Just to illustrate further, using the 2nd term 1/120,

we obtain 1/120 * 5/4 * 3/4 * 2/4 = 1/256 (i.e. 1/44).

Using the 3rd term 1/360, we obtain,

1/360 * 6/5 * 4/5 * 3/5 = 1/625 (i.e. 1/54).

Then using the 4th term 1/840, we obtain

1/840 * 7/6 * 5/6 * 4/6 = 1/1296 (1/64).

And again we can continue in this manner to generate the further terms for
ζ1(4).


I will just finish by setting up the “conversion” to generate the computable term
i.e. the 4th term of ζ1(5).

Here we use the next series for Alt ζ2(6) i.e.

1 + 1/6 + 1/21 + 1/56 + 1/126 + …

Each of these individual terms is now multiplied by 1/5! = 1/120 to obtain

1/120 + 1/720 + 1/2520 + 1/6720 + 1/15120 + …

The general conversion factor now contains 4 product terms

i.e. (n – 1)/(n – 2) * (n – 3)/(n – 2) * (n – 4)/(n – 2) * (n – 5)/(n – 2)

So when n = 6, this conversion factor = 5/4 * 3/4 * 2/4 * 1/4.

Therefore using the 1st term, we get,

1/120 * 5/4 * 3/4 * 2/4 * 1/4 = 1/1024 = (i.e. 1/45).

Again we can illustrate even more impressively this time, the number magic preserved within this formulation.

So replacing 5/4 with 5 * 4, we obtain,
1/120 * (5 * 4) * 3/4 * 2/4 * 1 /4 = 1/64 (i.e. 1/43).

Then replacing 3/4 with 3 * 4 we obtain

1/120 * 5/4 * (3 * 4) * 2/4 * 1/4  = 1/64 (i.e. 1/43).

Replacing 2/4 with 2 * 4 we obtain

1/120 * 5/4 * 3/4 * (2 * 4) * 1/4  = 1/64 (i.e. 1/43).

Finally replacing 1/4 with 1 * 4 we obtain,

1/120 * 5/4 * 3/4 * 2/4 * (1 * 4) = 1/64 (i.e. 1/43).

Thursday, September 28, 2017

Some Number Magic

It struck me when I had finished the last entry that a ready means thereby existed for solving another interesting feature regarding the sum of the Riemann Zeta functions (less 1) for both odd and even integer values of s (> 1).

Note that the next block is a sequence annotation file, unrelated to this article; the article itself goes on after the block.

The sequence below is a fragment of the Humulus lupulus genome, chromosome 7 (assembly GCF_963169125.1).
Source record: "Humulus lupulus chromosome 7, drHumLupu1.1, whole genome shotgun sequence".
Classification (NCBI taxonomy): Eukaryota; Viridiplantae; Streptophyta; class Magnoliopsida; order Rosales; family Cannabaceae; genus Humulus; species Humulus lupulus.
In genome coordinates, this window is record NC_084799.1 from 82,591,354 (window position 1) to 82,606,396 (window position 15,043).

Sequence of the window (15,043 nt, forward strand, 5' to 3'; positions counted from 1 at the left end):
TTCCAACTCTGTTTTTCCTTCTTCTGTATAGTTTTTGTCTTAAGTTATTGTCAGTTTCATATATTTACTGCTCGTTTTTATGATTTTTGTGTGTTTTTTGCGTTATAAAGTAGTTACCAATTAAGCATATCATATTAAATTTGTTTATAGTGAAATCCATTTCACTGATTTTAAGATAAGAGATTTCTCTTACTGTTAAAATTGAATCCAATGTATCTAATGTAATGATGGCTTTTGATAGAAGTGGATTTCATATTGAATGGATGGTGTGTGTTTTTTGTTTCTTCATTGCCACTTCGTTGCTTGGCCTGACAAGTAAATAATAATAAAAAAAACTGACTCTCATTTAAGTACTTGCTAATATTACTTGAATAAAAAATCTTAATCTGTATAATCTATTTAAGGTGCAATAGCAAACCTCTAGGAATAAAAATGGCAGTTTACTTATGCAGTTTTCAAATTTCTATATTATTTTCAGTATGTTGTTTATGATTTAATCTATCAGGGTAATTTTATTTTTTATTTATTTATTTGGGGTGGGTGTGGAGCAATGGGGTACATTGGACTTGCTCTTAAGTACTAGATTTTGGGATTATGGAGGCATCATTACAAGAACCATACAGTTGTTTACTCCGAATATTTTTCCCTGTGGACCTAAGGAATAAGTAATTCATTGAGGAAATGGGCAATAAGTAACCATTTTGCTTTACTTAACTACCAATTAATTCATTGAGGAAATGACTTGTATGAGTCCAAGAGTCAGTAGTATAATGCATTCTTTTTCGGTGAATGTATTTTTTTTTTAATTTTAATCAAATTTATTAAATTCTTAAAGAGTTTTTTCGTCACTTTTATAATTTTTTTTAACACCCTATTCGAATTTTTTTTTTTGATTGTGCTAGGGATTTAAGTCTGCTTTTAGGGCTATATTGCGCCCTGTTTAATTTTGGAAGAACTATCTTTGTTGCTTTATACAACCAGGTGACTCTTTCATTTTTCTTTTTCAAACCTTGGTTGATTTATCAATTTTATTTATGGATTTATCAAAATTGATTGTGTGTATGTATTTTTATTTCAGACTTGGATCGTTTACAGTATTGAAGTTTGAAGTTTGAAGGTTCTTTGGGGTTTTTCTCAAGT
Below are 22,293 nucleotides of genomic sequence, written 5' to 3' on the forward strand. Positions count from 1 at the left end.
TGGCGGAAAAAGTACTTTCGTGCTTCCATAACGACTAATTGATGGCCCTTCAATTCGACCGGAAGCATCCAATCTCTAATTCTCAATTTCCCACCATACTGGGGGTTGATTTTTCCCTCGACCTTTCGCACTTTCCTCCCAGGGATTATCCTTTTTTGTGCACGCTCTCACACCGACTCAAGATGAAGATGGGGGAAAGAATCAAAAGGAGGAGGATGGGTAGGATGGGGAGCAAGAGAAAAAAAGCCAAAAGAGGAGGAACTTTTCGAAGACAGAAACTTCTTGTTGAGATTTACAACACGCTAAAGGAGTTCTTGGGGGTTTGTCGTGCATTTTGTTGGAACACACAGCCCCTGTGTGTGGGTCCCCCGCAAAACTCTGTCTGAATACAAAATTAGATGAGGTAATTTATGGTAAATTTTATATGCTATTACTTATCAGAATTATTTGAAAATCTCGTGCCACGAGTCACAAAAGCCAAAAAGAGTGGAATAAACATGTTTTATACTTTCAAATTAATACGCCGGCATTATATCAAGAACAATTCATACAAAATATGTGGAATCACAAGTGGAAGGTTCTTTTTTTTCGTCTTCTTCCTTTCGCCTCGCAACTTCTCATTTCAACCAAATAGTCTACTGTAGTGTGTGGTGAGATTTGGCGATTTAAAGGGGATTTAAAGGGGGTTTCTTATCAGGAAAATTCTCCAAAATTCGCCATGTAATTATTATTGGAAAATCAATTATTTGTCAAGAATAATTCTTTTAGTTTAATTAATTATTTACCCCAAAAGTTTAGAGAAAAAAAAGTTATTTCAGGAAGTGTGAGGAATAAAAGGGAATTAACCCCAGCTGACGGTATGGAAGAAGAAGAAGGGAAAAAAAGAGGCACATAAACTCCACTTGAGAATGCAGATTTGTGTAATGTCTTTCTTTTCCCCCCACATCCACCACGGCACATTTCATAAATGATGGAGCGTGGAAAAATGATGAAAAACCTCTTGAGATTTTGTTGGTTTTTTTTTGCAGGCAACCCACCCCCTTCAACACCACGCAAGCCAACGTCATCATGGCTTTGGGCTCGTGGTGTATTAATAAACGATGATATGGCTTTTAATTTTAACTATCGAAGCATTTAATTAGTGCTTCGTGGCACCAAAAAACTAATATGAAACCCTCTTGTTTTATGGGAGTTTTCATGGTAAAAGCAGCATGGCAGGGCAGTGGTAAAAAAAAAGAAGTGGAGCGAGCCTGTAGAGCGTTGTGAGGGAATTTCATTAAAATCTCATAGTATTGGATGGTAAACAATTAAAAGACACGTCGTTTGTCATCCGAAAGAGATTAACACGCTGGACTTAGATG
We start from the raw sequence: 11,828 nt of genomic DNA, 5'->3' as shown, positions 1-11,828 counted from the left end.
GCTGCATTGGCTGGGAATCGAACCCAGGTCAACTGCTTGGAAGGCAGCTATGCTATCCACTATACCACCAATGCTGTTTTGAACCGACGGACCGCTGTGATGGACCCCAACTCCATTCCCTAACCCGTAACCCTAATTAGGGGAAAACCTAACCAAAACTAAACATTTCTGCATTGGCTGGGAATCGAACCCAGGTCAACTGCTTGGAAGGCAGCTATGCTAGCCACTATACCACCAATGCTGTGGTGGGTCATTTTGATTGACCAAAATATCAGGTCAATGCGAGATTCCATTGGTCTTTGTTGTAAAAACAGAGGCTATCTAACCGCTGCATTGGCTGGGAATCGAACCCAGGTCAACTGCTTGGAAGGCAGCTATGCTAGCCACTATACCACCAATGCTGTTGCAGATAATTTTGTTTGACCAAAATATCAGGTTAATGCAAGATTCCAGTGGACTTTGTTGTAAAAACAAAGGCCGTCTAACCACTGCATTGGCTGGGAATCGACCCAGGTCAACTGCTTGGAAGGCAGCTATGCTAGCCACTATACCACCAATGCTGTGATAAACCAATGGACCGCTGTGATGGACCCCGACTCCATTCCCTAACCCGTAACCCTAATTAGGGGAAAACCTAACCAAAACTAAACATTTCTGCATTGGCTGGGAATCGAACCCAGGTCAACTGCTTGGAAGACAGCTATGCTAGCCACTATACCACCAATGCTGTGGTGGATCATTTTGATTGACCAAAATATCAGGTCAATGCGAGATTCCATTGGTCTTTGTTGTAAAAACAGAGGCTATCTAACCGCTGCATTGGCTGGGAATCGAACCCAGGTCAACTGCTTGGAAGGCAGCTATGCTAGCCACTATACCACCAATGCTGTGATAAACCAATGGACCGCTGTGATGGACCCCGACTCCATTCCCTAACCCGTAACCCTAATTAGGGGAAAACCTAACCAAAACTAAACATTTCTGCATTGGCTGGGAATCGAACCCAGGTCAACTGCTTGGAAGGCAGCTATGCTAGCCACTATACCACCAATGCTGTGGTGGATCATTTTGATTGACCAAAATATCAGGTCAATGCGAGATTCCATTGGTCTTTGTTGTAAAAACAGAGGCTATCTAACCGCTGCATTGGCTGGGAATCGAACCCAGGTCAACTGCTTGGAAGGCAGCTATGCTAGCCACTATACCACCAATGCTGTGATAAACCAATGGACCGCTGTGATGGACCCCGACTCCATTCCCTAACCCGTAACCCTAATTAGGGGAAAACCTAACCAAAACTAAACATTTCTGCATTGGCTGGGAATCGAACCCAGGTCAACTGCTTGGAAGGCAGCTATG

Now empirical information had long suggested to me, that where s is odd that the sum = .25 and where s is even, the sum = .75.

For example where s = 3, 5, 7 and 9, ζ1(s) – 1 = .20205…, .03692…, .00834… and .002008… respectively.

So the sum of these values = .2493…, which is already very close to .25. And as ∑{ζ1(s) – 1} where s ≥ 2 = 1, this would imply that the corresponding sum for even values of s = .75.

However, we now have a ready means using the approach of yesterday to conveniently prove this result.

So once again we have,

ζ1(2) – 1       = 1/22 + 1/32 + 1/42 +  …       =  .64493…
ζ1(3) – 1       = 1/23 + 1/33 + 1/43 +  …       =  .20203…
ζ1(4) – 1       = 1/24 + 1/34 + 1/44  + …        =  .08232…
ζ1(5) – 1       = 1/25 + 1/35 + 1/45  + …        =  .03692…
    …                           …                                     …
    …                           …                                     …

Now if we concentrate on vertical columns associated with odd numbered values of s (> 2), again we can see that can be defined in Zeta 2 terms in the form of simple geometric series.

So the 1st series = 1/23 + 1/25 + 1/27 + …  = (1/8)/1 – 1/4) = 1/8 * 4/3            = 1/6
The 2nd series = 1/33 + 1/35 + 1/37 + …  =  (1/27)(1– 1/9)  = 1/27 * 9/8           = 1/24
The 3rd series  = 1/43 + 1/45 + 1/47 + …  = (1/64)(1– 1/16)  = 1/64 * 16/15     = 1/60
The 4th series = 1/53 + 1/55 + 1/57 + …  =  (1/125)(1– 1/25)  = 1/125 * 25/24 = 1/120

So the sum of all the vertical columns = corresponding sum of all horizontal rows